Brown Butter Rhubarb Upside-Down Cake


This spring was the first time I really tried rhubarb. I had tasted it before, overpowered by strawberries in a pie or two. Never on its own. I am usually a person with two speeds; “not interested” or “utterly in love with”. Feeling pure love for food is not something new to me. But feeling pure love for rhubarb was, and boy is it great.


So, with this new love of mine I wanted to let it shine (too far?) in every form I could. The pie, the crumble, the jam, the syrup, I had accomplished. I didn’t know what form I wanted to incorporate it into cake. I thought of a recipe I love from “A Cozy Kitchen” (she’s the best!), It was a brown butter sour plum upside-down cake. It completely made my whole week the first time I had made it. I thought that the rhubarb would work because it was almost at same tartness level. It ended up working very well. I did miss the rhubarb’s pink color. Seeing it brown is a little crazy. It’s similar to when you think you see someone you know when in reality it’s just a stranger looking at you weird.


The easy way to make this is in a cast iron skillet. I happen to not have one (gasp). It’s on my want list, but alas. I used a normal skillet to make the caramel topping and then transferred it to a cake pan. It is still very easy, just one more step. This recipe makes a dense lightly spiced cake with a buttery caramel that encases a tart fruit and totally transforms it. This would be brilliant in the fall with tart apples. I’m happy to be back blogging. I’m back with more consistent posts, I promise. I recently had some personal things going on. I’m sure I will divulge into them eventually. Until then, enjoy the sun and make this cake. Also, let’s all make popsicles because that’s all everyone is making online this month. Can someone bring me one? Thanks.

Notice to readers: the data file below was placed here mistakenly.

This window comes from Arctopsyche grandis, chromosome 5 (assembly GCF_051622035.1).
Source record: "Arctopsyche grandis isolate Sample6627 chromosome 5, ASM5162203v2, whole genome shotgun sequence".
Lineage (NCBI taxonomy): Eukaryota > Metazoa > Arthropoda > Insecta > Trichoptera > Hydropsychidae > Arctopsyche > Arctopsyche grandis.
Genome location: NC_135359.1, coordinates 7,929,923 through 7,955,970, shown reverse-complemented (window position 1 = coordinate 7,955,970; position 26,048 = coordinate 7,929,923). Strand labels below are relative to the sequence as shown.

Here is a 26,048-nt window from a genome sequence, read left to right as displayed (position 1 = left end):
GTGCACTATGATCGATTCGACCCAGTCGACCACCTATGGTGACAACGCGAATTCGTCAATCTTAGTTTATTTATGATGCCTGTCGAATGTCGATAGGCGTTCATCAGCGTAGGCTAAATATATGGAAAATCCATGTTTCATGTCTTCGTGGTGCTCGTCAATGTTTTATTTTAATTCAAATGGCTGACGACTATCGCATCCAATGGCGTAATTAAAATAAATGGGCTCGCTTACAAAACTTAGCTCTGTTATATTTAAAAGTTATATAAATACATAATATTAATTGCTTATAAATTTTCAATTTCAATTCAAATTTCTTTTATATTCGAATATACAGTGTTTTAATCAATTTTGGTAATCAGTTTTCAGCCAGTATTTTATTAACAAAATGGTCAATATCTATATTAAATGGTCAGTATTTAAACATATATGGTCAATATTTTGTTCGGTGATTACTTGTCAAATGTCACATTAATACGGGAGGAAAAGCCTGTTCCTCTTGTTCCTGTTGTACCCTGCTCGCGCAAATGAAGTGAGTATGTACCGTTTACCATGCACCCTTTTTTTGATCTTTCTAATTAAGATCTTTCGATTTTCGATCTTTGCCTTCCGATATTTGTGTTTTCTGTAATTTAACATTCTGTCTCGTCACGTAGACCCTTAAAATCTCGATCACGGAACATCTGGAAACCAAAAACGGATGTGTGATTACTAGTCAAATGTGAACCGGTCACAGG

Brown Butter Rhubarb Upside-Down Cake

adapted from A Cozy Kitchen

Serves 6-8


  • 2 cups all-purpose flour
  • 1 3/4 teaspoons baking powder
  • 1/2 teaspoon cinnamon
  • 1/8 teaspoon nutmeg
  • 1/2 teaspoon kosher salt
  • 2 cups (1 stick) butter, room temperature
  • 1/2 cup granulated white sugar
  • 2 large egg, room temperature
  • 1 teaspoon pure vanilla extract
  • 3/4 cup whole milk


  • 4 tablespoons unsalted butter
  • 1/2 cup dark brown sugar
  • 1/4 teaspoon kosher salt
  • Scant pound of rhubarb, cut into 1 1/2 inch batons
  1. Pre-heat oven to 350 F.
  2. In a small bowl, combine the flour, baking powder, cinnamon, nutmeg and salt. In a larger bowl, cream together the butter and sugar until light and fluffy. Add the eggs, one at a time. Add the vanilla. Mix until smooth.
  3. To the sugar and butter mixture, add 1/2 of the flour mixture then the milk. Finally add the remaining flour, but be careful not to over mix. Just until it combines.
  4. In a skillet melt the butter over a medium heat for about two minutes, or until it turns a light brown. Add the brown sugar and salt. When it starts to bubble, remove from the heat.
  5. Transfer the topping to a 9 or 10 inch cake pan and spread it around the base evenly. Next, add the rhubarb any way you want. Pack them in. However, the rhubarb didn’t shrink the way plums or apples will. Pour the batter over the rhubarb and spread it until it’s even. Place on rimmed baking sheet because it might bubble over a little. Put into the oven for 25-35 minutes or until a skewer comes out clean (every oven is different).
  6. Remove cake from oven and allow it to cool for at least 15 minutes in the pan. To invert, run a butter knife or offset spatula along the outside of the cake. Next, get a larger plate or cake stand and put it on top of the cake and flip it over and lightly jiggle it to release.
  7. Enjoy warm or room temperature with whipped cream.

3 thoughts on “Brown Butter Rhubarb Upside-Down Cake

  1. Seema

    I can’t wait to make this cake. I love rhubarb but it has been years since I used it in a dish. Hollie, Have you tried alternative flour recipes for any of your cakes before? I would love to try this with a wheat alternative, but I know it usually requires a combination of different kinds of flours to provide a similar texture or cohesion for cakes. I usually add tapioca or rice flour to achieve this, but I wondered if you had tried a successful alternative yourself. Thank you for such a wonderful idea!

      • Seema

        I’m sticking to your recipe first! I have so much nostalgia around baked goods with rhubarb. It will truly be a treat to try out. Thank you, again Hollie:)

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